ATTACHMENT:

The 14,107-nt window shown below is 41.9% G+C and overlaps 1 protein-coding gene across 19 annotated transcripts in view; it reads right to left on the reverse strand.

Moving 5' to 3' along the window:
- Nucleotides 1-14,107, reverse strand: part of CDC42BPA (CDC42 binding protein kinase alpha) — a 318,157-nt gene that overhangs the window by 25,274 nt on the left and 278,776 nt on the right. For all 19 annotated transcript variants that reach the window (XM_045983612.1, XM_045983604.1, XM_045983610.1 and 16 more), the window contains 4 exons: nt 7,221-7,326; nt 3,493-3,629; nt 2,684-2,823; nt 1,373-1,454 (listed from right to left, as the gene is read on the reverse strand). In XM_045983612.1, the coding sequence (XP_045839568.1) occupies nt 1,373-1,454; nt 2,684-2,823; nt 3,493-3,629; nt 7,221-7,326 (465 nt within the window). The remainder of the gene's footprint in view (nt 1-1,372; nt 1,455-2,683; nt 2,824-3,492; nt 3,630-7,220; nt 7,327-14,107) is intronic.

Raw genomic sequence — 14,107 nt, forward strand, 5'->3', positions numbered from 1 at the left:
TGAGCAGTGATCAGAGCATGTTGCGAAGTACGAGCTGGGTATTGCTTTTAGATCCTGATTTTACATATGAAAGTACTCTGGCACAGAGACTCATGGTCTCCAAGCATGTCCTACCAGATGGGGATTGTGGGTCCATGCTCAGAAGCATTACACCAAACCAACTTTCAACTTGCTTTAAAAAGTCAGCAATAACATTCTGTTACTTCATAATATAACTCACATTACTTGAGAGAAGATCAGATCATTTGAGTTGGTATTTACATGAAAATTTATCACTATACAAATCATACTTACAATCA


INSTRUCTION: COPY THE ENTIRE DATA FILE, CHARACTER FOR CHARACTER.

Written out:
The 14,107-nt window shown below is 41.9% G+C and overlaps 1 protein-coding gene across 19 annotated transcripts in view; it reads right to left on the reverse strand.

Moving 5' to 3' along the window:
- Nucleotides 1-14,107, reverse strand: part of CDC42BPA (CDC42 binding protein kinase alpha) — a 318,157-nt gene that overhangs the window by 25,274 nt on the left and 278,776 nt on the right. For all 19 annotated transcript variants that reach the window (XM_045983612.1, XM_045983604.1, XM_045983610.1 and 16 more), the window contains 4 exons: nt 7,221-7,326; nt 3,493-3,629; nt 2,684-2,823; nt 1,373-1,454 (listed from right to left, as the gene is read on the reverse strand). In XM_045983612.1, the coding sequence (XP_045839568.1) occupies nt 1,373-1,454; nt 2,684-2,823; nt 3,493-3,629; nt 7,221-7,326 (465 nt within the window). The remainder of the gene's footprint in view (nt 1-1,372; nt 1,455-2,683; nt 2,824-3,492; nt 3,630-7,220; nt 7,327-14,107) is intronic.

Raw genomic sequence — 14,107 nt, forward strand, 5'->3', positions numbered from 1 at the left:
TGAGCAGTGATCAGAGCATGTTGCGAAGTACGAGCTGGGTATTGCTTTTAGATCCTGATTTTACATATGAAAGTACTCTGGCACAGAGACTCATGGTCTCCAAGCATGTCCTACCAGATGGGGATTGTGGGTCCATGCTCAGAAGCATTACACCAAACCAACTTTCAACTTGCTTTAAAAAGTCAGCAATAACATTCTGTTACTTCATAATATAACTCACATTACTTGAGAGAAGATCAGATCATTTGAGTTGGTATTTACATGAAAATTTATCACTATACAAATCATACTTACAATCA